Salty Talk: Understanding the Negative Impact of Table Salt on the Human Body

Posted by on

Sodium chloride — better known to most as salt — is an integral part of the human diet. The body requires sodium chloride in order to maintain proper muscle function, to balance water and minerals within the body and to help nerves communicate properly. On the surface, it seems like salt plays a pretty important role in day-to-day life, but choosing the right kind of salt is critical to your overall health.

According to Harvard University, the human body only needs about 500 mg of sodium on a daily basis. Considering the risks of consuming highly-processed table salt, it is important to think about the source of your sodium.

The Hidden Risks of Table Salt

Table salt, which also is sometimes referred to as dietary salt, has become a household product that many Americans consider to be essential. Far too many people will just throw a few pinches of salt onto their food or into their pot during meal preparations to add flavor. It's used to preserve most of the processed food that is purchased at the grocery store. It is so prevalent, it seems nearly impossible to escape it.

According to an international study performed in 2018 by McMaster University that was published in The Lancet, the average person's consumption of table salt is not harmful unless it exceeds more than 5 grams of sodium per day. However, there are hidden risks associated with table salt that many people do not know about which should be considered.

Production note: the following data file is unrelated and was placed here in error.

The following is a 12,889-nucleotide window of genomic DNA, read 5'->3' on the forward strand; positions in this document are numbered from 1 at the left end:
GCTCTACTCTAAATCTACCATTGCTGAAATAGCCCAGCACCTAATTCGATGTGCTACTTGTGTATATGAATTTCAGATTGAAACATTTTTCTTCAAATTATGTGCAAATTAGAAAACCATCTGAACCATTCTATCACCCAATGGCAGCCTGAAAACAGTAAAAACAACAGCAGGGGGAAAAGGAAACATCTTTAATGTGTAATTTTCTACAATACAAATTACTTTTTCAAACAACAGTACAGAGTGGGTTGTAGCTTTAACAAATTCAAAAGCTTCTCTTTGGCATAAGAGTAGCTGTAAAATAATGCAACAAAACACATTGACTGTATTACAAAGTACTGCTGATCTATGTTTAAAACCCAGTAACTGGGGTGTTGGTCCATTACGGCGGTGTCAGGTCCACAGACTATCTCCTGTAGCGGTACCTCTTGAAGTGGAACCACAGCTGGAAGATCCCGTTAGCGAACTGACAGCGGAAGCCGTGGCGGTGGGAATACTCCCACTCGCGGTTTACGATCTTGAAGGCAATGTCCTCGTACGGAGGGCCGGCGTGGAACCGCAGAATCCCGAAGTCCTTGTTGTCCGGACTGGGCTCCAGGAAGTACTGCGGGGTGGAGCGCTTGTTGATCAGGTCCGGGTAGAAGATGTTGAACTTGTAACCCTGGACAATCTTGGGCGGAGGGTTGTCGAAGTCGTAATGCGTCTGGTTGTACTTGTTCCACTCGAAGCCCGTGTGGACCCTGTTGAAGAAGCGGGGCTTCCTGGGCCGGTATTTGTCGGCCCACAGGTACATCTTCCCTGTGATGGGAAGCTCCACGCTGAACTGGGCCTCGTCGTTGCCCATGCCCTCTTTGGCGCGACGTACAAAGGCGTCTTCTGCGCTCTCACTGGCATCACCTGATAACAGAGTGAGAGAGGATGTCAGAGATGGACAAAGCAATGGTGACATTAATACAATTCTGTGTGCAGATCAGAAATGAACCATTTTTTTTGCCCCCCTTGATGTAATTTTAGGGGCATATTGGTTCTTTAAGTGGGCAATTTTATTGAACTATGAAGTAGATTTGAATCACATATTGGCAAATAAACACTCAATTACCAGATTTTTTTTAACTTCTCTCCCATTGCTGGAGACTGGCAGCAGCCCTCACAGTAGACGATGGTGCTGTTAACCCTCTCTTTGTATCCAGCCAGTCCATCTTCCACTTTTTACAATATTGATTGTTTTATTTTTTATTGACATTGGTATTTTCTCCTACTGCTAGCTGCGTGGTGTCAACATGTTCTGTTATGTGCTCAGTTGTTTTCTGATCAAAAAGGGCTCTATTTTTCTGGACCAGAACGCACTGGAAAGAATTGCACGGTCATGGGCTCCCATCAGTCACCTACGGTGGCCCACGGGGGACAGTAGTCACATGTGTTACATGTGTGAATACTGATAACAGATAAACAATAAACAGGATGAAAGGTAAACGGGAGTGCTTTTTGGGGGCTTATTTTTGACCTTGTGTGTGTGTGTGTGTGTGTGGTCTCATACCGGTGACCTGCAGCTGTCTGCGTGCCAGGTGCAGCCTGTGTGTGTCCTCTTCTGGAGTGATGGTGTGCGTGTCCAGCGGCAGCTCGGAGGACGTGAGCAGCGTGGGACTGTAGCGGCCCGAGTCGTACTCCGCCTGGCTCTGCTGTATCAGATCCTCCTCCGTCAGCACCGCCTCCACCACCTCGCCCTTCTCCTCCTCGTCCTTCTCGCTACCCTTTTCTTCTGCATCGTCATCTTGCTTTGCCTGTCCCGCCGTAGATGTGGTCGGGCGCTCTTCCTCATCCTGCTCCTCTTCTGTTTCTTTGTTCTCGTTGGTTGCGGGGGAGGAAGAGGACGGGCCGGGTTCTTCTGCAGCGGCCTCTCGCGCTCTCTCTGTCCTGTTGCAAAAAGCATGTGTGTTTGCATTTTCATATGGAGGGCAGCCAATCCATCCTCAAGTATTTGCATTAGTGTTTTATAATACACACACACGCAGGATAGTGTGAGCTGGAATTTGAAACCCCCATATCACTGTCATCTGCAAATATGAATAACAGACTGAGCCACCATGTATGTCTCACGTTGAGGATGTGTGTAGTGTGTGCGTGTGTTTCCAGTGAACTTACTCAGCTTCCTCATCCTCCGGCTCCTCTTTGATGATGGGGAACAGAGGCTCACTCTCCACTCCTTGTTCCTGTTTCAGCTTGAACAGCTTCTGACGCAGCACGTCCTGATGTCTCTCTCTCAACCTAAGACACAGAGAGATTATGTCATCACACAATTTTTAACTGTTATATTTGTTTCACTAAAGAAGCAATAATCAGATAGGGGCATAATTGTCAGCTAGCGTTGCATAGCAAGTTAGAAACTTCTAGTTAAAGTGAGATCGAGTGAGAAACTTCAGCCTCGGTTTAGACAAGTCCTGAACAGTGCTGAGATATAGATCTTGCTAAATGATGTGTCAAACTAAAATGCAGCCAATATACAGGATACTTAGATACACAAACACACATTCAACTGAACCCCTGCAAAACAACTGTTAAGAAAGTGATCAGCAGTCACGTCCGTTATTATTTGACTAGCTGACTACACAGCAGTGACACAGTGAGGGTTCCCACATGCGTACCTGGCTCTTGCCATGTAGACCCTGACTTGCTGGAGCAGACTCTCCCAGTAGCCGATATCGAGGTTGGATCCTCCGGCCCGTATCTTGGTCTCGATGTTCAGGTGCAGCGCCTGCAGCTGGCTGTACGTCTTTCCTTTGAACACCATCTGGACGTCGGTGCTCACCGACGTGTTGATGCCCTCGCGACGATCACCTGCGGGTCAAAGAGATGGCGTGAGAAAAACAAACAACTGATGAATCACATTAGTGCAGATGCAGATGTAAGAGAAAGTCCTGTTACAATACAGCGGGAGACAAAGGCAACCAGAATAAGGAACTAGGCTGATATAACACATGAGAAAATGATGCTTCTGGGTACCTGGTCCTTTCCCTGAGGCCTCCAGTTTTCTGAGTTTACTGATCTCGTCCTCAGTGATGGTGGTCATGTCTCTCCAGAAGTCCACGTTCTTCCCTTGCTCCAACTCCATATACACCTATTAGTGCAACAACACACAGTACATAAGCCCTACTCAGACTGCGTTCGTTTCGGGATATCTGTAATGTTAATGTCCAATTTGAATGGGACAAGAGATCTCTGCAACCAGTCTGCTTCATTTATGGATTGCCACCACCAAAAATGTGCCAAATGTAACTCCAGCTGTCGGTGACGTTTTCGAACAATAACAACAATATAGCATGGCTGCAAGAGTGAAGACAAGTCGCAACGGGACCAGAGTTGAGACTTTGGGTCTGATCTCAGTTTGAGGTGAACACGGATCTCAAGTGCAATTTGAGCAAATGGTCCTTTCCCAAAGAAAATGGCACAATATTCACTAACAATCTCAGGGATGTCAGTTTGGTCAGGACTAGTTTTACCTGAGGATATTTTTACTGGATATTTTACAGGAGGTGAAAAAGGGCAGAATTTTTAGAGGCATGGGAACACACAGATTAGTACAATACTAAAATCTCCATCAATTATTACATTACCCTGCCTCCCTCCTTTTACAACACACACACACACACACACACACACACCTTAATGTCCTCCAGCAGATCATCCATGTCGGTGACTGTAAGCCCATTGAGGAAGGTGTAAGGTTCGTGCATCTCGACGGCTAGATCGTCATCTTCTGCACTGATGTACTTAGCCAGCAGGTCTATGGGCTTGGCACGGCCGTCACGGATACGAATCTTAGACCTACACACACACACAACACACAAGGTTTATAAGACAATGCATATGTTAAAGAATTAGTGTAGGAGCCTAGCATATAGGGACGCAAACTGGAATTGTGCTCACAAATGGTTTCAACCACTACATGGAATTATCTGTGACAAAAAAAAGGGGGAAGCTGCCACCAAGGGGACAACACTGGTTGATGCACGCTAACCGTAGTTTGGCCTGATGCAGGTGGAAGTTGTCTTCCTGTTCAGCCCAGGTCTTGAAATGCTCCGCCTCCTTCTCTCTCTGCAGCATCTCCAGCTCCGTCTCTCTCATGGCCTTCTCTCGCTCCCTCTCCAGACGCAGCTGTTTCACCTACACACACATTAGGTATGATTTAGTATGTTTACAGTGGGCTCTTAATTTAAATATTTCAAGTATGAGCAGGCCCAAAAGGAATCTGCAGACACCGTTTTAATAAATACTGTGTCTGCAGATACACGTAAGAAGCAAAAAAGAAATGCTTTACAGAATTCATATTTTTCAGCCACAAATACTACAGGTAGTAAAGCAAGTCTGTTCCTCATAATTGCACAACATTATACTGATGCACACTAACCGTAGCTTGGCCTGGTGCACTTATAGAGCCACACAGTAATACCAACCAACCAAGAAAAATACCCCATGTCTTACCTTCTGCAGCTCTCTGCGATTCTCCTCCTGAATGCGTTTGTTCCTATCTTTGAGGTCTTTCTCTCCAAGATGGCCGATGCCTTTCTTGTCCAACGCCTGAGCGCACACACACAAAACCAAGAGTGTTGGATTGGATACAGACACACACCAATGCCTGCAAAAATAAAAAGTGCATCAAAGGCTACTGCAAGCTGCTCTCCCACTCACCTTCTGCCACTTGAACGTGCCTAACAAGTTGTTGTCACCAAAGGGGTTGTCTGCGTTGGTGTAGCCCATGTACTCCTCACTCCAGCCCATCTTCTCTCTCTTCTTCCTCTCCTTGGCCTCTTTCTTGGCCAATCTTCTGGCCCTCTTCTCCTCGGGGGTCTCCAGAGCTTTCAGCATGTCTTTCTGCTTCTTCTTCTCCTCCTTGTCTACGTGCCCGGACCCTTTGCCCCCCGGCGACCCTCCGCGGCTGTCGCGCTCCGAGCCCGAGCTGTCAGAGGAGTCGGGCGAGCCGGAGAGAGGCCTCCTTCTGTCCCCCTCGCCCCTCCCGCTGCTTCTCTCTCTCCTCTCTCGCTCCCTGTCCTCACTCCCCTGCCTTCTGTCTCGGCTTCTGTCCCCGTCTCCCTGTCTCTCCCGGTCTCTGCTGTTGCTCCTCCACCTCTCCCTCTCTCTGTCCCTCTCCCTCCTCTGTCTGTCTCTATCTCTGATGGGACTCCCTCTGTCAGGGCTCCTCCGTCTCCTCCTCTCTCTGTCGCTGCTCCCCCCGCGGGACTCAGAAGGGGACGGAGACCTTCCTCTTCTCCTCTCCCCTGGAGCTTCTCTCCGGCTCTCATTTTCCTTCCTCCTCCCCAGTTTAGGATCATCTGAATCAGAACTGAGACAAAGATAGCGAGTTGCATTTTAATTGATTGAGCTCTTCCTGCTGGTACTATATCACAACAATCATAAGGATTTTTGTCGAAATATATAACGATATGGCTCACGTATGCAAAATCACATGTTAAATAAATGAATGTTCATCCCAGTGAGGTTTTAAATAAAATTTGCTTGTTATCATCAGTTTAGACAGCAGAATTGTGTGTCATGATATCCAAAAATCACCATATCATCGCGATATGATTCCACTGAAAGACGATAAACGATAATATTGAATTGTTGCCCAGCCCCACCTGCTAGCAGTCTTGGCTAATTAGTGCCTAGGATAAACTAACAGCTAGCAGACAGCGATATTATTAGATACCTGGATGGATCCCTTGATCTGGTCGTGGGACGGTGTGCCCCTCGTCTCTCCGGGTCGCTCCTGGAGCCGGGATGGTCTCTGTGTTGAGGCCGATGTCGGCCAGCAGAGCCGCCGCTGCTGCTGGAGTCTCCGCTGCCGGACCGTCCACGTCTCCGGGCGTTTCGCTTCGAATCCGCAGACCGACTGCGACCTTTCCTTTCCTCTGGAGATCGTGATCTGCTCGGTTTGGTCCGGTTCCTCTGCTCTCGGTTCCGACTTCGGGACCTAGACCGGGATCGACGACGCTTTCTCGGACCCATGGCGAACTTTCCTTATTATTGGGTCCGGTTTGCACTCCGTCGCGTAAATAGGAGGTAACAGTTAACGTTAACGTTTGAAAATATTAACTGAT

Researchers at Incheon National University in South Korea recently revealed that microplastics were found in many brands of table salt, according to an article published in National Geographic. The high levels of pollution in the ocean have led to microscopic plastic components to become a part of the composition of salt. The researchers tested 39 different brands of salt, 36 of which had some levels of microplastics within them. The study showed that the amount of microplastics in the salt varied greatly based on the area of the world in which it was mined and produced.

Scientists are only just beginning to understand the prevalence of microplastics in salt, so the level of harm that these plastics can cause is unclear at this time. One can only imagine, though, that microplastics will have a negative impact on human health and development, particularly if their levels continue to rise in the products that are used on a daily basis.

Dietary Salt and Its Impact on Human Health

It is well-known that a person that enjoys a high sodium diet is at an increased risk for high blood pressure, or hypertension. Chronic high blood pressure is a serious condition that can increase your risk of heart attack or stroke, but it's not the only adverse consequence of a diet that includes large amounts of table salt.

One recent study found that salt intake can also have an adverse effect on other vital organs. Researchers at the University of Delaware authored the paper Dietary Sodium and Health: More Than Just Blood Pressure in 2015, and the article was quickly published in the Journal of the American College of Cardiology. The paper noted that even people who are considered to be salt resistant and who are not likely to develop hypertension due to their sodium intake are still at risk of damaging their heart, brain and kidneys if they consume too much salt.